We were back. After two years we’d returned. With visions of imported tiramisu dancing in our heads, recalling this column’s March ‘17 review: “Airy and creamy layers of ethereal custard swaddle soaked ladyfingers that, delightfully, hint of that all-too-uncommon boozy ablution of brandy.” Mmm … yeah; tiramisu all the way from Milan. Do you really need to import the egg-based mascarpone dessert across oceans to offer a brilliant menu item? Maybe, and maybe not. Either way, we couldn’t be happier.

Candidly, we hadn’t overly enjoyed our lunch back in that spring of 2017. The meatball sandwich offered “so little provolone it couldn’t be found,” while the $9 salad was “composed primarily of romaine lettuce, with so little of the advertised capicola that the near-flavorless provolone and half of a hardboiled egg seemed like an insult.” Ouch. So this time we thought, “How ‘bout dinner? And that Milanese tiramisu!”

While Little Italys across the nation have seen severe levels of attrition, with many longtime establishments forced to shutter, this family-run Italian-American deli is still the same as ever. Refrigerated coolers of this and that line the walls and counter, offering guests anything from cold-cuts of mortadella to cold Birra Moretti — this time we even spied a bottle of truffle oil.

The dining room was oddly quiet for a Friday evening, but no matter. One thing Mollica’s can be valued for is its takeout service. Fifteen minutes after the phoned-in order, our selections were waiting in a cardboard beer case emblazoned with the Fat Tire bike. Grab ’n’ go.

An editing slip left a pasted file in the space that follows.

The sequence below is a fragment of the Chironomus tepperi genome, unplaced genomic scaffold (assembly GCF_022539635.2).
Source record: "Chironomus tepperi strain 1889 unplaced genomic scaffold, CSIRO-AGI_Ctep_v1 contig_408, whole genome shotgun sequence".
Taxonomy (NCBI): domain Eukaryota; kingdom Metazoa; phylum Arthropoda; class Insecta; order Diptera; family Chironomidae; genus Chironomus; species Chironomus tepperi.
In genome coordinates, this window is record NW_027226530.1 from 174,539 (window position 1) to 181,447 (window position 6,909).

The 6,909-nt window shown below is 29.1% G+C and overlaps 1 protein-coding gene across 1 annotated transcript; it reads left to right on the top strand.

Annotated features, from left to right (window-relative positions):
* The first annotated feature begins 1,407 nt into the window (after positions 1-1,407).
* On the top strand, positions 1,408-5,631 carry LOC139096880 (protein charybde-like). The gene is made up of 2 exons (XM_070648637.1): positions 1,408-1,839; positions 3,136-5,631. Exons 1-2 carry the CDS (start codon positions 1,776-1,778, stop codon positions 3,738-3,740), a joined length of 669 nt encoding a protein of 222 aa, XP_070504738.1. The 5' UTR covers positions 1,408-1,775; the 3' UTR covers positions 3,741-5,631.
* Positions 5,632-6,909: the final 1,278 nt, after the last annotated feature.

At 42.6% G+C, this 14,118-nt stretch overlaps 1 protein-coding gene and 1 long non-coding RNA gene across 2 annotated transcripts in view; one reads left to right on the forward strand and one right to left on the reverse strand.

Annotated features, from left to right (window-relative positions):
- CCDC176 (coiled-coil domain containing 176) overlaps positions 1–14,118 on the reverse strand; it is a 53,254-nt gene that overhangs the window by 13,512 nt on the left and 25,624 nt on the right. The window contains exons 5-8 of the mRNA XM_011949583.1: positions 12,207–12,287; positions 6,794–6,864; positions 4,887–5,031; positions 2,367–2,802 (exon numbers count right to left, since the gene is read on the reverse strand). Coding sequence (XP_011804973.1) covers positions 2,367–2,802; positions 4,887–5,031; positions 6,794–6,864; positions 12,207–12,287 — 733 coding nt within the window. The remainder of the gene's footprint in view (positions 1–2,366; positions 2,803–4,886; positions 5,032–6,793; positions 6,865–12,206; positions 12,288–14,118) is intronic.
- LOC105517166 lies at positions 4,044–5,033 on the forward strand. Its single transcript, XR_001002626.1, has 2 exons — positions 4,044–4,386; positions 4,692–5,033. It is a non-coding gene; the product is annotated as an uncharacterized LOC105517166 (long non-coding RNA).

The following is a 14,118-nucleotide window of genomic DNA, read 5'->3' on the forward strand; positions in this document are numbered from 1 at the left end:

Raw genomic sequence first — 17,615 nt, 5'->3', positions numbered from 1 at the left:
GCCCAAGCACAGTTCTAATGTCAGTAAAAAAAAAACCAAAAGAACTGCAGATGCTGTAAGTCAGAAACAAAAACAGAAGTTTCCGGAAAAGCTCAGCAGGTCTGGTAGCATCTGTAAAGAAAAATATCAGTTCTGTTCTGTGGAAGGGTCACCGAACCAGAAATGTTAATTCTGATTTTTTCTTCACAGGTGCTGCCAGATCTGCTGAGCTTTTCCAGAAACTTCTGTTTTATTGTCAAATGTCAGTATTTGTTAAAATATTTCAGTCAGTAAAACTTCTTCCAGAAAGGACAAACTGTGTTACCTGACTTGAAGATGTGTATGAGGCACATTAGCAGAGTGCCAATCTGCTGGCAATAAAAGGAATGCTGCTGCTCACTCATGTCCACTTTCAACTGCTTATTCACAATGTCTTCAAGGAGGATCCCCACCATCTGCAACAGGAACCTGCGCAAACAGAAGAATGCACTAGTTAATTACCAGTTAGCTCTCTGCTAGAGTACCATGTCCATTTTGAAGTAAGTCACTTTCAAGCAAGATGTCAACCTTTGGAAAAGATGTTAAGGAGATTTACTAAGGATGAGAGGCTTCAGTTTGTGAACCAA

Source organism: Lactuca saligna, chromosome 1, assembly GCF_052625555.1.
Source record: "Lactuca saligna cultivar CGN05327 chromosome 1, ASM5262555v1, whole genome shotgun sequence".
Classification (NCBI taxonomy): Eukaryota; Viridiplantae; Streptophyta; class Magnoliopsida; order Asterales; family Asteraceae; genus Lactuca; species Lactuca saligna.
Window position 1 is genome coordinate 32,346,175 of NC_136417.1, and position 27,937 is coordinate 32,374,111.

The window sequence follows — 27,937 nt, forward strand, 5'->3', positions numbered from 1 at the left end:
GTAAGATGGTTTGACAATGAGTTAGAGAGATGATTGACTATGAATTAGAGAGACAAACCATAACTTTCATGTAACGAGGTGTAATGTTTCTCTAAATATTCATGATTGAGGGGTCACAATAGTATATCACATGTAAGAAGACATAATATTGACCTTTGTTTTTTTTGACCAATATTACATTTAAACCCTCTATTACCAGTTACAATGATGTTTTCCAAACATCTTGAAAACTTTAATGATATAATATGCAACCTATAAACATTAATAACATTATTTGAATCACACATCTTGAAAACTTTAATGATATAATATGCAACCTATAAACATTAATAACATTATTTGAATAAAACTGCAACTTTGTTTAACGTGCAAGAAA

Italian-American is admittedly a food desert for the gluten-free, a sea of carbohydrates. Bread and butter, and linguini and pesto, tortellini and red-sauce, more linguini, this time with Alfredo and grilled chicken, then, that tiramisu. Mamma Mia! A more stereotypical Little Italy meal you could not find.

Dinner quickly edged out that past lunch as the superior meal. Sure, both cheese and meat versions of the tortellini were unremarkable. And, yes, the pesto was a bit heavy while lacking vitality (it would have benefited from more basil). But that Alfredo proved flavorfully rich and creamy with a true balance of fat and acid; the chicken was not overdone; and the linguini (unlike the tortellini) was expertly cooked.

The “sleeper” of the meal was an afterthought. We’re tacitly thinking, “Of course there’s a side-salad. They’re a nominal nod to healthy food — bypassed in favor of another slice of dessert.” It wasn’t the salad per se, rather the dressing. And before you think we’re getting “into the weeds,” be assured, we were Googling “parmesan-peppercorn dressing recipes” after the third bite.

As with the meal, we end with the tiramisu. The real question was: Had we overly romanticized the memory of the “imported from Milan” thing? Kind of like that college trip of ruck sacking on and off Italian trains — you remember the bottles of wine as you strolled the Mediterranean, but not so much the hostel’s bedbugs. Was the tiramisu really that good? The answer is easy: you can bet your last lira on it.

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